Barack Obama: Affirmative Action's Best Poster Child?

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Some have accused the president of getting into Harvard solely because of race. That's the least persuasive criticism of him we've ever heard

Obama in graduation robes - Molly Riley - banner.jpg

In his new digs at The Daily Caller, Mickey Kaus notes the latest talking-point attacks regarding whether President Obama deserved admission to elite universities, and posits that it's as good a time as any to debate affirmative action:

The biggest problem with race preferences is that they taint the achievements, not just of those who benefit from them, but of everyone in the beneficiary group-even those who would have gotten into the college or gotten the job, etc., without the preference. That is an unfairness Obama may acutely feel. Race preferences are a big reason blacks feel they have to be twice as good as everyone else to measure up in society's eyes-which is a powerful argument for ending the preferences.

The amazing thing isn't that we would have a debate on this divisive issue now but that Obama's been able to duck it for so long-in part by preemptively hinting that he'd replace race-based preferences with class-based preferences.

All of that seems wrong to me.

The reason that President Obama has been able "to duck this" is that opponents of affirmative action realize that if he was in fact a beneficiary, he is perhaps the ideal example of the policy gone right. His admission to Harvard Law School demonstrably wasn't tainted by the notion that he didn't belong there: He made sure of that by graduating magna cum laude, his peers selected him editor of the Harvard Law Review, and classmates and professors gush on and on about how impressed they were by the guy. Then there's the institution's perspective. Harvard University is obsessed with training future leaders. In Barack Obama, they got a United States Senator ... and we haven't even gotten to the obvious argument, as offered by Matt Yglesias:

If it's true that Barack Obama couldn't get into college without a boost from affirmative action, then the fact that he later went on to become President of the United States of America would surely go to show that affirmative action is a good idea! The concern that super-talented people were getting locked out of opportunities is exactly the sort of thing affirmative action is supposed to resolve.

As it happens, I oppose race-based affirmative action, despite the fact that it may have worked out quite well in the case of Barack Obama. The country where he grew up wouldn't have elected him president. Times change. The notion of advantaged people like Sasha and Malia Obama benefiting from racial preferences is a much better argument against the policy than the experience of their father.

But there are better arguments still.

Contra Kaus, "the biggest problem with race preferences" is that ours is an increasingly multi-racial, multi-ethnic country, and it is going to get increasingly unhealthy for institutions to define their own preferred racial mix. Among other things, doing so inevitably pits various out-groups against one another -- that's what happens in zero sum games, and it isn't as though the U.S. is immune to suspicions and resentments developing among minority groups in economic competition.

Class-based affirmative action would still disproportionately benefit historically disadvantaged racial minorities, and it would do so without the need to rethink and re-debate the appropriate racial diversity mix every few years. In fact, there would be a built-in fairness corrective: The more a racial group emerged from the American underclass, the less its members would receive special benefits.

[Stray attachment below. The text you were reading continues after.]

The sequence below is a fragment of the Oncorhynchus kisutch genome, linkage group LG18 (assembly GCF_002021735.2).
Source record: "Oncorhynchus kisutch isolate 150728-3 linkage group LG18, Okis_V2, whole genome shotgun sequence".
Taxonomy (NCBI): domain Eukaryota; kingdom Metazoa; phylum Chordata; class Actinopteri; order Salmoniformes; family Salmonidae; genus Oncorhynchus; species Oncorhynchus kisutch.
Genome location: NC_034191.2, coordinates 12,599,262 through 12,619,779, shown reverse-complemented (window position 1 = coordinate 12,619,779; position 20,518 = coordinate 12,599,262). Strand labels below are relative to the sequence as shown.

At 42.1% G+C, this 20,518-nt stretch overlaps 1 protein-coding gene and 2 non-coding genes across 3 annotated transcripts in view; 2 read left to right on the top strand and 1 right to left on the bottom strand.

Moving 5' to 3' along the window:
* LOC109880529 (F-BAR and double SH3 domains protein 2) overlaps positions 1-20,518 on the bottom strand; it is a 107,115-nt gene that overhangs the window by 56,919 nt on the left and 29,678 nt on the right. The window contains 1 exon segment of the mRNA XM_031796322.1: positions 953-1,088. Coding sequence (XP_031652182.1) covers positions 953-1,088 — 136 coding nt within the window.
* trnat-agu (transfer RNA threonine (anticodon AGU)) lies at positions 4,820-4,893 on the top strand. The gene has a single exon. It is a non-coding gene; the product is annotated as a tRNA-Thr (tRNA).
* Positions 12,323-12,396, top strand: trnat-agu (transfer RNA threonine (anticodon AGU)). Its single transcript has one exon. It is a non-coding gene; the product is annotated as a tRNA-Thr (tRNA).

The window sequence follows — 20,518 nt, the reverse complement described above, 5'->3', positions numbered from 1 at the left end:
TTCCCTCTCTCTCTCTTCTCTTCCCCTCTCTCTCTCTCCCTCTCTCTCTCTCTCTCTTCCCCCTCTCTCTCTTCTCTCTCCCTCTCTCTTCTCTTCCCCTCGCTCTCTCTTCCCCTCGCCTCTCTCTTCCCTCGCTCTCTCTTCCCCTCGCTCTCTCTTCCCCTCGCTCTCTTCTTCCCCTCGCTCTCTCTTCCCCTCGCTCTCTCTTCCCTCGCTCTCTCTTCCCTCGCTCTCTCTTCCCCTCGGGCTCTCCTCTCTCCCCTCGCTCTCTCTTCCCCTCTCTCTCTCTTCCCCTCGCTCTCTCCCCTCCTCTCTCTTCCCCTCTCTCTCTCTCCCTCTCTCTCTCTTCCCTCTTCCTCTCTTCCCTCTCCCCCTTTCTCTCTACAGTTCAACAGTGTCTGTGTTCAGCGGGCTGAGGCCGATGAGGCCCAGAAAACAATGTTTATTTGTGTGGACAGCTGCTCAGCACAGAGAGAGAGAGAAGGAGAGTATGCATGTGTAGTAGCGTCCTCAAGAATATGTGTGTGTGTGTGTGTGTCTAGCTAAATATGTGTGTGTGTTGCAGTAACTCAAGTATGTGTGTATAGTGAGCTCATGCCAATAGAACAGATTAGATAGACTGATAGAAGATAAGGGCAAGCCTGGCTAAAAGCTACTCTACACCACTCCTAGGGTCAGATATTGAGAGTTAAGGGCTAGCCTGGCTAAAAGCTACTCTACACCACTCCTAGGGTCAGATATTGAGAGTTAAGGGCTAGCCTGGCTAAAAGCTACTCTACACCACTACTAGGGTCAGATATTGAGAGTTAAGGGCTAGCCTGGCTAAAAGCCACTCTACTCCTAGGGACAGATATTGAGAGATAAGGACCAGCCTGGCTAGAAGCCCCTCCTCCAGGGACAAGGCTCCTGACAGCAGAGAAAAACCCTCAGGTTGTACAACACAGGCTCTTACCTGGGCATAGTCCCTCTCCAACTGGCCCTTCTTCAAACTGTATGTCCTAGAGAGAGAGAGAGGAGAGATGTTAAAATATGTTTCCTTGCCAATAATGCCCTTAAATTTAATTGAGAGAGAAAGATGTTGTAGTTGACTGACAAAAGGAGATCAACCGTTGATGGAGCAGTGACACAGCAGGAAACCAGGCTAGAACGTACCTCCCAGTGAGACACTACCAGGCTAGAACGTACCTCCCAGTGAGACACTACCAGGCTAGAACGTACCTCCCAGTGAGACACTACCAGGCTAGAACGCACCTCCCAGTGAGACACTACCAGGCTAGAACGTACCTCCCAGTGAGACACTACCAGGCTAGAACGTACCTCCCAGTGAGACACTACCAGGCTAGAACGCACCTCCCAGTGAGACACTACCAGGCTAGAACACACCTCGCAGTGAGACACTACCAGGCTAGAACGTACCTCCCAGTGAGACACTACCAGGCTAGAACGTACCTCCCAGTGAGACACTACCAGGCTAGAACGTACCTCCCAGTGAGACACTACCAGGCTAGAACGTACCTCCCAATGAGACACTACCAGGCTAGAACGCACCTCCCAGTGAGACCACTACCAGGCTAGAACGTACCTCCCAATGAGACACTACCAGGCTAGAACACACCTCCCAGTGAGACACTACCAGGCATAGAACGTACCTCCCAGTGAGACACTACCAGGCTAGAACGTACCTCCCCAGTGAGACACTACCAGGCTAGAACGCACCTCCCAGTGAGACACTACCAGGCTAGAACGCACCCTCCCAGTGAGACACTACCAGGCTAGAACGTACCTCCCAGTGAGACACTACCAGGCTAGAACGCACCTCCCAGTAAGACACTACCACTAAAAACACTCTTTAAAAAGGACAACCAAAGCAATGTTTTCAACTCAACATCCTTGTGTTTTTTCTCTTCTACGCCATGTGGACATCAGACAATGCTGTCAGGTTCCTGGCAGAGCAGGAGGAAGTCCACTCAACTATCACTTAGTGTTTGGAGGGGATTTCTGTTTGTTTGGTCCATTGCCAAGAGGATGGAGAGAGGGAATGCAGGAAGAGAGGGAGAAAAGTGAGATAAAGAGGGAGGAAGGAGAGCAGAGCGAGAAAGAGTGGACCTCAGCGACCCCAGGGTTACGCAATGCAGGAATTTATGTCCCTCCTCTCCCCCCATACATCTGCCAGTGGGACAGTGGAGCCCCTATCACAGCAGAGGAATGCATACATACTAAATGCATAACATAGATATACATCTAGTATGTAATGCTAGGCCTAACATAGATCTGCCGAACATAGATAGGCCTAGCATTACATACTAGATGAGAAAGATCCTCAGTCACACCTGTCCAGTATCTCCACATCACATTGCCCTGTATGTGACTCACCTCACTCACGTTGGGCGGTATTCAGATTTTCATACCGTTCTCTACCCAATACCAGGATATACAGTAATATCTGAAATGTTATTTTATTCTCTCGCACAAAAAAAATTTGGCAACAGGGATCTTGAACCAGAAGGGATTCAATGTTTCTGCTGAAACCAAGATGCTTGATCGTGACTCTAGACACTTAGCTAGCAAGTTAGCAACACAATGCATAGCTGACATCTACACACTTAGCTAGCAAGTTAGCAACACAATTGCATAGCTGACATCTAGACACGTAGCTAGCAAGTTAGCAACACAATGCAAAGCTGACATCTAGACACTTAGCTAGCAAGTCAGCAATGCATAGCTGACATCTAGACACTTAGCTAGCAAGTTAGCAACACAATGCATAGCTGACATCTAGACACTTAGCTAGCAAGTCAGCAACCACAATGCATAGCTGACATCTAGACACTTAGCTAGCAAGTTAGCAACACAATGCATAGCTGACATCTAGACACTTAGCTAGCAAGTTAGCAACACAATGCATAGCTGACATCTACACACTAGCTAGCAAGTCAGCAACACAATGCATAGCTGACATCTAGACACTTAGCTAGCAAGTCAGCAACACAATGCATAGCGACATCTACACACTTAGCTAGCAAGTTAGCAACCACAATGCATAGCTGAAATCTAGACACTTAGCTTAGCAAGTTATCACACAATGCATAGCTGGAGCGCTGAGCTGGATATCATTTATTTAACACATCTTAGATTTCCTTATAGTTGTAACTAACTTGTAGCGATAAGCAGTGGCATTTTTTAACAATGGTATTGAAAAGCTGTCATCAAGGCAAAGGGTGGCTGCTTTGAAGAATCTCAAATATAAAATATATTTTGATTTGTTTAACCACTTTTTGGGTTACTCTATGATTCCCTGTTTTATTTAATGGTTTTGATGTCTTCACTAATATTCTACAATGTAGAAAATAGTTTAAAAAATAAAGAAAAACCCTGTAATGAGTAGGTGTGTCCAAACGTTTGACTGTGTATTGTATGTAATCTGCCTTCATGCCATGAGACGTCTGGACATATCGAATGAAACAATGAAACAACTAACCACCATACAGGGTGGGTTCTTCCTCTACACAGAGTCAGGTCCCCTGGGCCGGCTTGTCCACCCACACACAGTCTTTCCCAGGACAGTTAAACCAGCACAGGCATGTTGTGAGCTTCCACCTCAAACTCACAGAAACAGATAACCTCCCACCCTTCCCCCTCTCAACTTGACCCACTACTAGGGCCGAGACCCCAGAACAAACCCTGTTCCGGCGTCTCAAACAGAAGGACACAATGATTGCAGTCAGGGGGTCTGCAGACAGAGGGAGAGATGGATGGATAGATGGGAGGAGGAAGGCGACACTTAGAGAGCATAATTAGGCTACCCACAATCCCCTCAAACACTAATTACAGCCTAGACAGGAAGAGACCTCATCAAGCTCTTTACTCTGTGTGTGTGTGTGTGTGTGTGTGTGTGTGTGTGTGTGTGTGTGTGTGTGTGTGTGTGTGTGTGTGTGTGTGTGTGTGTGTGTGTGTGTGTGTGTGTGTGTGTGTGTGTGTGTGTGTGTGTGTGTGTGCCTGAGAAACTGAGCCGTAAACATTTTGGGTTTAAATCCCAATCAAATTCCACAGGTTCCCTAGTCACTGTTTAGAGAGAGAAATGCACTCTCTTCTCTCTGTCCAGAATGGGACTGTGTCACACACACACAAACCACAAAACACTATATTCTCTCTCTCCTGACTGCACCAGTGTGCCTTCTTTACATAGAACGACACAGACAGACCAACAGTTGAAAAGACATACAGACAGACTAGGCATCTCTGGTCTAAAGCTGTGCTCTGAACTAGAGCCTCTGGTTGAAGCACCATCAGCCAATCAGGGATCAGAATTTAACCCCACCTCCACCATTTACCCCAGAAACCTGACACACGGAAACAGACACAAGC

It is perfectly rational that principled opponents of affirmative action do not desire to frame the issue around the experience of Barack Obama. He is a terrible poster child for almost every coherent argument they typically make. That's why we'll know, if Obama and affirmative action emerge as a big issue, that his ideological opponents are cynically stoking the racial anxieties of Americans, whether to win votes from folks antagonistic to our first black president, or merely because media attention is guaranteed to any candidate inclined to raise racially fraught subjects in a presidential campaign.

Kaus concludes by suggesting that no one would doubt Obama's bona fides if he were performing better in the White House. Does that make sense? Voters strongly opposed to affirmative action tend to also be deeply skeptical that "deserved" Ivy League educations lead to excelling in office. And GOP partisans can hardly conclude 8 years of George W. Bush by lamenting that the other team's president is suspect because he benefited from help getting into a good school!

It's that kind of double standard that fuels the dismay some black liberals are feeling right now. "In professional life," Adam Serwer wrote yesterday, "black people are often subject to random, arbitrary standards on the basis of race, and it's profoundly disheartening to watch this happen to the first black person to become president of the United States, because it implies that there's really no end to it, regardless of one's personal talent or the heights one manages to achieve."

Here is a similar point put more emotionally:

GOP candidates should not raise this issue, both because it has no intellectual merit, and because in the longer term, it's folly to be the party that elicits the sorts of reactions seen above.

Image credit: Molly Riley

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Conor Friedersdorf is a staff writer at The Atlantic, where he focuses on politics and national affairs. He lives in Venice, California, and is the founding editor of The Best of Journalism, a newsletter devoted to exceptional nonfiction.

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